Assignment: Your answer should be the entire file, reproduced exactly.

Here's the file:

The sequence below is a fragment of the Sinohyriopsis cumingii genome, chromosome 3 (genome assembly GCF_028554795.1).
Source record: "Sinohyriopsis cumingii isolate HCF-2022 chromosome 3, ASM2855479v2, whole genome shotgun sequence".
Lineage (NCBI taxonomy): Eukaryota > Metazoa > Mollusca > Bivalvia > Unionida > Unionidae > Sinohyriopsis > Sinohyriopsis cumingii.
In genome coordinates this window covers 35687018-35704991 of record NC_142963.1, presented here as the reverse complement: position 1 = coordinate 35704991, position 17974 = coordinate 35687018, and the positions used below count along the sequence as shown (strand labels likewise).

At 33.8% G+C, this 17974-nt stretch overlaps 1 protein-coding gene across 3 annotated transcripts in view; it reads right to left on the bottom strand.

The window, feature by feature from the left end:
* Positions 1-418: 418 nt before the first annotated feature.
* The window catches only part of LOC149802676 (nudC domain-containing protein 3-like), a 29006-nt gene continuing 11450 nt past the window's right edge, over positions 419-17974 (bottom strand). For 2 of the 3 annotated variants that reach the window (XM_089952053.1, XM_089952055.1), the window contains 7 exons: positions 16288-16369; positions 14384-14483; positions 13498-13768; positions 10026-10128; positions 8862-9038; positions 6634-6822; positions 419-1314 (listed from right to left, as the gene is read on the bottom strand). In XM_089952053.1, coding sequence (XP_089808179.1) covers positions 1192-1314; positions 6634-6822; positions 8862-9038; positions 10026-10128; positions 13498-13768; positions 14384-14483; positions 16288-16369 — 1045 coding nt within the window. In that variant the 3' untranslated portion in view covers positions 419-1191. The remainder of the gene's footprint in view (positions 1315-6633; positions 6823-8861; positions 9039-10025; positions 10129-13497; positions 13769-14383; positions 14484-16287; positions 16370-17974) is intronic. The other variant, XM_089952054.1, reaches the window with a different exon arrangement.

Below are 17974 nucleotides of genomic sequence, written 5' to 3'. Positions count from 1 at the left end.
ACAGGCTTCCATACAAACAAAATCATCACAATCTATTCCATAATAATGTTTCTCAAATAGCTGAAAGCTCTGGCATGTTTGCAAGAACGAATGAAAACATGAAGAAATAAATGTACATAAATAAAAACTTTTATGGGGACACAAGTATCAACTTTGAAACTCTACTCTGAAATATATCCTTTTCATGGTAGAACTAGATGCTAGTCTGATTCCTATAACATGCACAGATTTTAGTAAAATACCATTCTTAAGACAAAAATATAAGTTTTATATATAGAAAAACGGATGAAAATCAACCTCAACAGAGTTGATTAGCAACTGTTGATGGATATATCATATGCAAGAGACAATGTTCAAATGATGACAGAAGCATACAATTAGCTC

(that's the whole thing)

The sequence below is a fragment of the Sinohyriopsis cumingii genome, chromosome 3 (genome assembly GCF_028554795.1).
Source record: "Sinohyriopsis cumingii isolate HCF-2022 chromosome 3, ASM2855479v2, whole genome shotgun sequence".
Lineage (NCBI taxonomy): Eukaryota > Metazoa > Mollusca > Bivalvia > Unionida > Unionidae > Sinohyriopsis > Sinohyriopsis cumingii.
In genome coordinates this window covers 35687018-35704991 of record NC_142963.1, presented here as the reverse complement: position 1 = coordinate 35704991, position 17974 = coordinate 35687018, and the positions used below count along the sequence as shown (strand labels likewise).

At 33.8% G+C, this 17974-nt stretch overlaps 1 protein-coding gene across 3 annotated transcripts in view; it reads right to left on the bottom strand.

The window, feature by feature from the left end:
* Positions 1-418: 418 nt before the first annotated feature.
* The window catches only part of LOC149802676 (nudC domain-containing protein 3-like), a 29006-nt gene continuing 11450 nt past the window's right edge, over positions 419-17974 (bottom strand). For 2 of the 3 annotated variants that reach the window (XM_089952053.1, XM_089952055.1), the window contains 7 exons: positions 16288-16369; positions 14384-14483; positions 13498-13768; positions 10026-10128; positions 8862-9038; positions 6634-6822; positions 419-1314 (listed from right to left, as the gene is read on the bottom strand). In XM_089952053.1, coding sequence (XP_089808179.1) covers positions 1192-1314; positions 6634-6822; positions 8862-9038; positions 10026-10128; positions 13498-13768; positions 14384-14483; positions 16288-16369 — 1045 coding nt within the window. In that variant the 3' untranslated portion in view covers positions 419-1191. The remainder of the gene's footprint in view (positions 1315-6633; positions 6823-8861; positions 9039-10025; positions 10129-13497; positions 13769-14383; positions 14484-16287; positions 16370-17974) is intronic. The other variant, XM_089952054.1, reaches the window with a different exon arrangement.

Below are 17974 nucleotides of genomic sequence, written 5' to 3'. Positions count from 1 at the left end.
ACAGGCTTCCATACAAACAAAATCATCACAATCTATTCCATAATAATGTTTCTCAAATAGCTGAAAGCTCTGGCATGTTTGCAAGAACGAATGAAAACATGAAGAAATAAATGTACATAAATAAAAACTTTTATGGGGACACAAGTATCAACTTTGAAACTCTACTCTGAAATATATCCTTTTCATGGTAGAACTAGATGCTAGTCTGATTCCTATAACATGCACAGATTTTAGTAAAATACCATTCTTAAGACAAAAATATAAGTTTTATATATAGAAAAACGGATGAAAATCAACCTCAACAGAGTTGATTAGCAACTGTTGATGGATATATCATATGCAAGAGACAATGTTCAAATGATGACAGAAGCATACAATTAGCTC